If you have serious thoughts of self-harm, or know someone who does, please seek help immediately.

  • You can call the National Suicide Prevention Lifeline at 1-800-273-8255 or 1-800-SUICIDE
  • Text HOME to 741741
  • Click here to chat online with someone at the Lifeline
  • Call 911
  • Go to your nearest emergency room

If a loved one is considering self-harm, do not leave them alone until they have gotten help from a professional.

What is Suicidality

The American Psychological Association defines suicidality as “the risk of suicide, usually indicated by suicidal ideation or intent, especially as evident in the presence of a well-elaborated suicidal plan.” It can also be defined to include suicidal thoughts, plans, gestures, or attempts.

Understanding Suicidality

According to the National Center of Health Statistics most recent data, suicide ranks as the 2nd leading cause of death among 15-34-year-olds. Overall, the U.S. suicide rate is at the highest it has ever been in the last 50 years.

It is important to understand that those that contemplate suicide don’t really want to die. They want to escape or put an end to the pain that they feel. These intense, constant feelings and thoughts can lead someone to truly see completing suicide as the only viable option. It is the community of caring people and professionals job to help by listening to, loving, and leading suicidal individuals in a way that shows real compassion, hope, and alternatives to their complex problems.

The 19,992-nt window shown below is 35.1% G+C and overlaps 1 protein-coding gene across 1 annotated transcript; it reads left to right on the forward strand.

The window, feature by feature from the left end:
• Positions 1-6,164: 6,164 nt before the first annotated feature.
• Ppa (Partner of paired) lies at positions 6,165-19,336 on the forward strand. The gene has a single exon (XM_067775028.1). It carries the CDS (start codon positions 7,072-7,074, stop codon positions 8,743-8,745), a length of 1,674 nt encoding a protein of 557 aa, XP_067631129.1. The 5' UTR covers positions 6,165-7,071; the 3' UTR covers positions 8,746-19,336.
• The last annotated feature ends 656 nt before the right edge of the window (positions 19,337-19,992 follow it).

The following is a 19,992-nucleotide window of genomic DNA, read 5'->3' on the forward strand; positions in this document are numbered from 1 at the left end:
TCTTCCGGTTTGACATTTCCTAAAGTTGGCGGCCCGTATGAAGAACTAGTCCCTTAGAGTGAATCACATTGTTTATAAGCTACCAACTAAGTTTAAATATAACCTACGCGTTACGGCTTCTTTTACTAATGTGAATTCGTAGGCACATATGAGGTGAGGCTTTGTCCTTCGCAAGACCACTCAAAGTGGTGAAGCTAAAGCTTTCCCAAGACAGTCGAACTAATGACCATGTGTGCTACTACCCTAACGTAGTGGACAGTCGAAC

A Touchy Subject

Suicidality is often difficult to discuss. Those that experience suicidal thoughts or have attempted suicide can feel hopeless and lonely. They also often worry about how people might react if it was known what is really going on inside the person’s head. The people connected to an individual who is suicidal frequently do not know what to say or how-to best help. They could feel responsible for keeping the person alive and worry that talking about suicidality will make it worse. Fear, anxiety, and a general uneasiness can be prevalent for both individuals.

The truth is that talking about suicidality and bringing it out of the shadows is best for everyone. Facing the topic of suicidality helps to destigmatize it and make it more approachable for us all. Further, there is no evidence that talking to someone about it will make them more suicidal, and the person dealing with such thoughts will likely feel less lonely.

Listen to these stories from suicide attempt survivors to better understand.

How to Help